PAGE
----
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This office will be attending the BT Young Scientist of the Year exhibition in the RDS. I can remember seeing the work of one of the early winners; he had constructed a (working) model of the human digestive system, in glass and chemicals. I was incompetent to judge the work because there was in those days a bias against biology. Biology was not real science. Consequently, I cannot say if the model had a colon or not. I believe it did not but, not knowing any biology, I could see no flaw in the model.

In fact I think that there was no flaw in the model; nobody expected the model to perfectly correspond to a real human digestive system.

This kind of judgment or expectation is common. It’s a kind of wisdom. The wise judges of the exhibition recognised the merits of the digestive system model and nobody disagreed with, or challenged, this recognition.

After all. at that very moment, the scientific establishment was finalising the articulation of a Standard Model of the physical world of the very small. Like the human digestive model, it was incomplete. It still is incomplete. If the big guns of science can work like this, who are we to say otherwise?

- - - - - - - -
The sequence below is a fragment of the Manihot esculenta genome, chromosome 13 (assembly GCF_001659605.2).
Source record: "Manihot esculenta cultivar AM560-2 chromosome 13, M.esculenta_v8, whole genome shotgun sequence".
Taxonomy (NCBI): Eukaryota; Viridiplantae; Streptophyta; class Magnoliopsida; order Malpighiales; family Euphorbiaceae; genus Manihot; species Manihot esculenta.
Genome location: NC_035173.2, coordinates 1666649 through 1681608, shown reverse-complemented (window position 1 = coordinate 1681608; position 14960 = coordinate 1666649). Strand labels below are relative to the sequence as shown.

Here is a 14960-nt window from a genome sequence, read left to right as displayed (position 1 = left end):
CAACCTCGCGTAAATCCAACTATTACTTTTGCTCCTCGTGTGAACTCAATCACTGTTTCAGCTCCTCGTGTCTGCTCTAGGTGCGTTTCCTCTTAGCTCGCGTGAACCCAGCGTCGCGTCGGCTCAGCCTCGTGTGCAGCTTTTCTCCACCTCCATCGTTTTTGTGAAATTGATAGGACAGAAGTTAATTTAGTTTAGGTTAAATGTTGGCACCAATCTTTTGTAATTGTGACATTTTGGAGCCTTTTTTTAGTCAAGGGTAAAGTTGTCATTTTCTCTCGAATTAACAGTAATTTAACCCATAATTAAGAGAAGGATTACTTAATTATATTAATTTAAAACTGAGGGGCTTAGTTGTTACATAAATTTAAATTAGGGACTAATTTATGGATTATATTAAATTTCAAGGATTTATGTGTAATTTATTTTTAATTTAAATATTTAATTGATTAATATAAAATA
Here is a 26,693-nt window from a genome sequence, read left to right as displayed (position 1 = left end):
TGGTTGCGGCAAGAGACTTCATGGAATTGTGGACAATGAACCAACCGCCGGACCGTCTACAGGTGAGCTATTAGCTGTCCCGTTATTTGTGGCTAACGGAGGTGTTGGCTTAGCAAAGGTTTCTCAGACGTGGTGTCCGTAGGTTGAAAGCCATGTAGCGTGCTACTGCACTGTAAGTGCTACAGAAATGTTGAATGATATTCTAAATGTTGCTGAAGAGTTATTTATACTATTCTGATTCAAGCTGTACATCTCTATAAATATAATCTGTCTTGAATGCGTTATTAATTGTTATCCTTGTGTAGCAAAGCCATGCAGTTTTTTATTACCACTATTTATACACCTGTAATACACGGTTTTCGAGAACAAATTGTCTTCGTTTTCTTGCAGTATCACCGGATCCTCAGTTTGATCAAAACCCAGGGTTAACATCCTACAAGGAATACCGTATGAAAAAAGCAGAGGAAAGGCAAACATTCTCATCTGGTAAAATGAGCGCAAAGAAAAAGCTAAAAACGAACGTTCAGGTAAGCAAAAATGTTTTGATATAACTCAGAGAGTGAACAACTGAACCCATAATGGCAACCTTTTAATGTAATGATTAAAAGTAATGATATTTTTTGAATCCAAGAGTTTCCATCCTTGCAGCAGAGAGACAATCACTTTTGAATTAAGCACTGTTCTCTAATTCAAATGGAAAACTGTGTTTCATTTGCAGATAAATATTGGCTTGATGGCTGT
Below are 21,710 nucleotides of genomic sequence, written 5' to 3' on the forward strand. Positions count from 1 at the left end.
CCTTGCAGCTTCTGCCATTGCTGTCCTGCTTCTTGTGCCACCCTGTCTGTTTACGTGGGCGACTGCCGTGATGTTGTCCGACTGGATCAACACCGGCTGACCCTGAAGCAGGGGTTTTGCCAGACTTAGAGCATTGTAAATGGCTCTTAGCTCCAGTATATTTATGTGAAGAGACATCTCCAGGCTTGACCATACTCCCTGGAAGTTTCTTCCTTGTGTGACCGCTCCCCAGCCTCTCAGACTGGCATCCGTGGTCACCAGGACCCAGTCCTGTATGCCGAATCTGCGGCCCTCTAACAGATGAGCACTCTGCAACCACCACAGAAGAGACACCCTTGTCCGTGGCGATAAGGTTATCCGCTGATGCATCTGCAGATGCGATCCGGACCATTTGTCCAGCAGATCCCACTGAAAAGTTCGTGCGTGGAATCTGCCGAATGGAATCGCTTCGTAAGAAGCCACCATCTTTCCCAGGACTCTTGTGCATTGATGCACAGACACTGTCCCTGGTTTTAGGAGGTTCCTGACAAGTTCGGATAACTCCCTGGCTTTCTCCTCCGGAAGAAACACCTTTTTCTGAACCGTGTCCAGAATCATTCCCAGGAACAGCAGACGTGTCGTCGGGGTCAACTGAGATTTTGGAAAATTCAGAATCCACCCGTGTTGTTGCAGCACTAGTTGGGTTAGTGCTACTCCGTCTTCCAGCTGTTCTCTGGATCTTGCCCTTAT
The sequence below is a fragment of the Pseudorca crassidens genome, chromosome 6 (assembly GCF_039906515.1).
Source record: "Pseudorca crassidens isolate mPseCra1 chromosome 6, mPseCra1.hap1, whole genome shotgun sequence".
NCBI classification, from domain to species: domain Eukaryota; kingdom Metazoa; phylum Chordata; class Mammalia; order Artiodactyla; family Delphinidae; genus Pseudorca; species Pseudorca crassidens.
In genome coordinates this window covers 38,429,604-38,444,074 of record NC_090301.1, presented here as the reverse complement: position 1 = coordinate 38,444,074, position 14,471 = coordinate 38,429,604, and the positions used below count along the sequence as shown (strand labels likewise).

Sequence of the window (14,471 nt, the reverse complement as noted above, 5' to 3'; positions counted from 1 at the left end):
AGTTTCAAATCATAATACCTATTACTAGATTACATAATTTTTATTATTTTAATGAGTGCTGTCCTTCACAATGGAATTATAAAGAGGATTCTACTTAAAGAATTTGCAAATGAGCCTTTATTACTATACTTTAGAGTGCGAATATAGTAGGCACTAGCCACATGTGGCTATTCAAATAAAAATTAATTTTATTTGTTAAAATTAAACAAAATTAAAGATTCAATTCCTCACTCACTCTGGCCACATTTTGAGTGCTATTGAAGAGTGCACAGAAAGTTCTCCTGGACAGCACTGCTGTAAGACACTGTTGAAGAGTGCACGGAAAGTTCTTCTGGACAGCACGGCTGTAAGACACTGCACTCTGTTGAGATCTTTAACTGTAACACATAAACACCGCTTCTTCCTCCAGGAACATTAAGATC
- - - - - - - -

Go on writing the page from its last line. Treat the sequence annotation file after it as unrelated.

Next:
Well, we, the “small guns” of science, are competent to make judgments on these matters, as much as anybody, as long as we remember the nature of the judgments we make. At any single instant of time, in any small location, there is a complexity of things and events beyond the possibility of perception. We do not perceive them and we manage to fumble along without doing so. Our fumbling is very odd. It is of the type that leads us to see faces, and other things, in rain clouds or in knotty floor boards. It also allows us to believe useful, false, things such as the idea that ostriches bury their heads in sand in the face of overwhelming reality.

The faces exist and do not exist and the ostriches bury their heads and do not bury their heads.

We saw an instance of this in the UK House of Commons the other day. The UK Prime Minister suggested that recent stormy weather and flooding may have originated in climate change. His backbenchers groaned in disapproval of that acknowledgment.

These are the same people who are responsible for opening up the UK to a licensing regime of fracking for shale gas.  For them, there is no evidence that fracking is problematic, let alone a disaster.